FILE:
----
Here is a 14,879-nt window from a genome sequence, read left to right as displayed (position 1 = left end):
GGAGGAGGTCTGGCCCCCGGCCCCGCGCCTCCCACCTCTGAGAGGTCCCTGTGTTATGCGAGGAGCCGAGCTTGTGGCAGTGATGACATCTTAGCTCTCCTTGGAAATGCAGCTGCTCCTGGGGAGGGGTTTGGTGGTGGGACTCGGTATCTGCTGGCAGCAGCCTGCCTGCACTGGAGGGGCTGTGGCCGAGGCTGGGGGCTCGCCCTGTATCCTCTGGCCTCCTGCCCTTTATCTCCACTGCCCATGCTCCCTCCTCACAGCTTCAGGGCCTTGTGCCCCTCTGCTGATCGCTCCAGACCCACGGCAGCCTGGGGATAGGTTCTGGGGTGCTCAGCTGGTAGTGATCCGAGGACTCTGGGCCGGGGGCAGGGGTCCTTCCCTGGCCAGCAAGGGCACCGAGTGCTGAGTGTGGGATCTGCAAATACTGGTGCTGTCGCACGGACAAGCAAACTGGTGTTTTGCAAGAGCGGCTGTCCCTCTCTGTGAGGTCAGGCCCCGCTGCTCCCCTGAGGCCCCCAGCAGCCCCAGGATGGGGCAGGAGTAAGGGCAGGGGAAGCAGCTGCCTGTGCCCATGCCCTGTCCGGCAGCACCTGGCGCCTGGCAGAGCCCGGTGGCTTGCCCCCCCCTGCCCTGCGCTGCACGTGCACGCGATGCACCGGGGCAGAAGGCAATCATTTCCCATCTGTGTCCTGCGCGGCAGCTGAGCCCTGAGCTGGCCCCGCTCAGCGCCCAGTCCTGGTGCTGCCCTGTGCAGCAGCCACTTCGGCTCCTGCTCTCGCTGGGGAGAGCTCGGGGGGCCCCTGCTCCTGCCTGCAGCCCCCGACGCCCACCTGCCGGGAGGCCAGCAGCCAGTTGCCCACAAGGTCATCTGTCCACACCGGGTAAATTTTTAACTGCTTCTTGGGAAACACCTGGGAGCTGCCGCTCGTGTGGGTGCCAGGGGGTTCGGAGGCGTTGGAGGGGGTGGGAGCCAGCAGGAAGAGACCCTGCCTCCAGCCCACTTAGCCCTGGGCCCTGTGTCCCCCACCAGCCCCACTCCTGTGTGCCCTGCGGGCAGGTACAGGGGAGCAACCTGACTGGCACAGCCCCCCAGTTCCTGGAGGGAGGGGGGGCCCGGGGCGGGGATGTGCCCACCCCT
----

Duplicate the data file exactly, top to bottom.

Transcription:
Here is a 14,879-nt window from a genome sequence, read left to right as displayed (position 1 = left end):
GGAGGAGGTCTGGCCCCCGGCCCCGCGCCTCCCACCTCTGAGAGGTCCCTGTGTTATGCGAGGAGCCGAGCTTGTGGCAGTGATGACATCTTAGCTCTCCTTGGAAATGCAGCTGCTCCTGGGGAGGGGTTTGGTGGTGGGACTCGGTATCTGCTGGCAGCAGCCTGCCTGCACTGGAGGGGCTGTGGCCGAGGCTGGGGGCTCGCCCTGTATCCTCTGGCCTCCTGCCCTTTATCTCCACTGCCCATGCTCCCTCCTCACAGCTTCAGGGCCTTGTGCCCCTCTGCTGATCGCTCCAGACCCACGGCAGCCTGGGGATAGGTTCTGGGGTGCTCAGCTGGTAGTGATCCGAGGACTCTGGGCCGGGGGCAGGGGTCCTTCCCTGGCCAGCAAGGGCACCGAGTGCTGAGTGTGGGATCTGCAAATACTGGTGCTGTCGCACGGACAAGCAAACTGGTGTTTTGCAAGAGCGGCTGTCCCTCTCTGTGAGGTCAGGCCCCGCTGCTCCCCTGAGGCCCCCAGCAGCCCCAGGATGGGGCAGGAGTAAGGGCAGGGGAAGCAGCTGCCTGTGCCCATGCCCTGTCCGGCAGCACCTGGCGCCTGGCAGAGCCCGGTGGCTTGCCCCCCCCTGCCCTGCGCTGCACGTGCACGCGATGCACCGGGGCAGAAGGCAATCATTTCCCATCTGTGTCCTGCGCGGCAGCTGAGCCCTGAGCTGGCCCCGCTCAGCGCCCAGTCCTGGTGCTGCCCTGTGCAGCAGCCACTTCGGCTCCTGCTCTCGCTGGGGAGAGCTCGGGGGGCCCCTGCTCCTGCCTGCAGCCCCCGACGCCCACCTGCCGGGAGGCCAGCAGCCAGTTGCCCACAAGGTCATCTGTCCACACCGGGTAAATTTTTAACTGCTTCTTGGGAAACACCTGGGAGCTGCCGCTCGTGTGGGTGCCAGGGGGTTCGGAGGCGTTGGAGGGGGTGGGAGCCAGCAGGAAGAGACCCTGCCTCCAGCCCACTTAGCCCTGGGCCCTGTGTCCCCCACCAGCCCCACTCCTGTGTGCCCTGCGGGCAGGTACAGGGGAGCAACCTGACTGGCACAGCCCCCCAGTTCCTGGAGGGAGGGGGGGCCCGGGGCGGGGATGTGCCCACCCCT